Security researchers have identified a new strain of Android spyware in the wild that's capable of recording most interactions on an infected phone and sending them to a command and control centre. The researchers at security vendor Bitdefender say the malware, dubbed Triout, was first reported to the VirusTotal site on May 15 apparently by somebody located in Russia, and that subsequent reports and scans appear to come mostly from Israel. The command and control (C&C) servers to which the malware sends information also seem to have been operational since May. The malware comes bundled with an adulterated version of Android app called SexGameForAdults. The original version of this app was available in Google Play until 2016 after which it was removed. "It's unclear how the tainted sample is disseminated," notes Bitdefender in a blog post. "Third-party marketplaces or some other attacker-controlled domains are likely used to host the sample." The spyware features extensive surveillance capabilities. For example, it automatically sends the following information from the victim's device to the C&C: Phone calls together with the caller's ID; Incoming SMS messages; Call logs; Photographs taken with front and rear cameras; GPS coordinates. The malware also has the ability to hide itself. However, at present the tainted code, which comes in comes in a package called 208822308.apk, is readable, Bitdefender notes, suggesting that it may be an experimental version.
Teens solve tank cyber hack attack
TEEN computer-whizzes turned their hands to criminal investigation to hunt down tank track hackers. Many in the 30-strong group were too young to drive, buy booze or knives. But some of the country’s top cyber crime investigators confessed they were impressed by the youngsters’ analytical skills and teamwork as they tackled a mock-National Crime Agency investigation. Organised by non-profit Cyber Security Challenge UK, the semi-final event saw talented computer scientists take over a tank hall at the Shrivenham Defence College. Those who impressed the judges will be put forward for the grand final in Canary Wharf later in the year, competing for prizes ranging from fully-funded masters degrees to tickets to a cyber security conference in California. Teams were set a challenge by the National Crime Agency: find out who was blackmailing a Ministry of Defence contractor for £17m. The firm had won a new contract to manufacture parts for Challenger II tank tracks. But when the company was hit by IT hackers, the company was told to pay up £17m or expect their data to be published. Assessors tracked the teams performances as they gathered clues and raided the hackers’ bedrooms to collect forensic evidence. While the competition events were aimed at those already interested in computing and cyber security, Mr Lobley said he hoped to inspire more people to think about keeping themselves safe online. Around one in five cyber security breaches were caused by human error, like people opening dodgy email attachments, he added: “If we reduce that 80 per cent of human-cause incidents to 30 per cent, then the demand on and need for cyber security will reduce.”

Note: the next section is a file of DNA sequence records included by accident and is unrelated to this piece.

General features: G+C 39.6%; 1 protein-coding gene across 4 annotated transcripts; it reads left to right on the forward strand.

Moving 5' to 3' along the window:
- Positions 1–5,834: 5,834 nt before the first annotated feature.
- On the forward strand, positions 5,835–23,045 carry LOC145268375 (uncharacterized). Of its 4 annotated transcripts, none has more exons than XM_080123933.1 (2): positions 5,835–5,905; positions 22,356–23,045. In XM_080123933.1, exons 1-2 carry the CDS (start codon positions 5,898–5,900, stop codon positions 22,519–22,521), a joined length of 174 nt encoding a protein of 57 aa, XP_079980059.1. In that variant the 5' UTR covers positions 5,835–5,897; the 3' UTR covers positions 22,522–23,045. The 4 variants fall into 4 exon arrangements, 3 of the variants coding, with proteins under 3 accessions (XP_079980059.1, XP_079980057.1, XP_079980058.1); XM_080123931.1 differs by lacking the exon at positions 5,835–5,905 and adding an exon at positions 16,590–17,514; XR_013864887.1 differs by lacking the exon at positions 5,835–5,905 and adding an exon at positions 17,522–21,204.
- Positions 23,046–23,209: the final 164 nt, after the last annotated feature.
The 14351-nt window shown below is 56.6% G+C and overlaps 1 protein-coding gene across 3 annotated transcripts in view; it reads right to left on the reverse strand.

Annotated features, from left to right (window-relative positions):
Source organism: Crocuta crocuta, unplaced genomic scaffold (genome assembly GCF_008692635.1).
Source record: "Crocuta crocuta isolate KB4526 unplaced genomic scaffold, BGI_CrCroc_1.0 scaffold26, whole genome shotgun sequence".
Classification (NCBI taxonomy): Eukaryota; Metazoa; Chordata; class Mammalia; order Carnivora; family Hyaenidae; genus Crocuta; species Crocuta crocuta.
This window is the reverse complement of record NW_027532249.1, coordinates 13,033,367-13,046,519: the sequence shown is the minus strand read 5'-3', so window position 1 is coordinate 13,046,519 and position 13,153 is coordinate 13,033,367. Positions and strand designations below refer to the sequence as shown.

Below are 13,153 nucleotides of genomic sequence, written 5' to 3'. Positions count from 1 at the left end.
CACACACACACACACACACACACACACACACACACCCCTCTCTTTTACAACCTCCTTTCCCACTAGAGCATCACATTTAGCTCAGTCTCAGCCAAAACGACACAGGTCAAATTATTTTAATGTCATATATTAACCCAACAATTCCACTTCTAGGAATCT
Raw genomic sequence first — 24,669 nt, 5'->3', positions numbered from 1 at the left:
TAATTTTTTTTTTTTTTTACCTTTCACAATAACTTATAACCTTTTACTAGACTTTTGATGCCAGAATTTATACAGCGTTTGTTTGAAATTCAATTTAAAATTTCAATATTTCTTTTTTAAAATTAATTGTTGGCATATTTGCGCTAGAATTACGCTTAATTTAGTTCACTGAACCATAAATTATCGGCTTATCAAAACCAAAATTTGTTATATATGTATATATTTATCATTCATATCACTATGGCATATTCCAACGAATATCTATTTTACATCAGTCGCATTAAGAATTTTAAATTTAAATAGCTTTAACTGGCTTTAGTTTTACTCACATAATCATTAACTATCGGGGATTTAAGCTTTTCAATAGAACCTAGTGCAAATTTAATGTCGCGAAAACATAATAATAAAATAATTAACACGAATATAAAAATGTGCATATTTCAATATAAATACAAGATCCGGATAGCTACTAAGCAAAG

Visit cyber.qa.com for more information on how they can help solve the Cyber Security skills gap.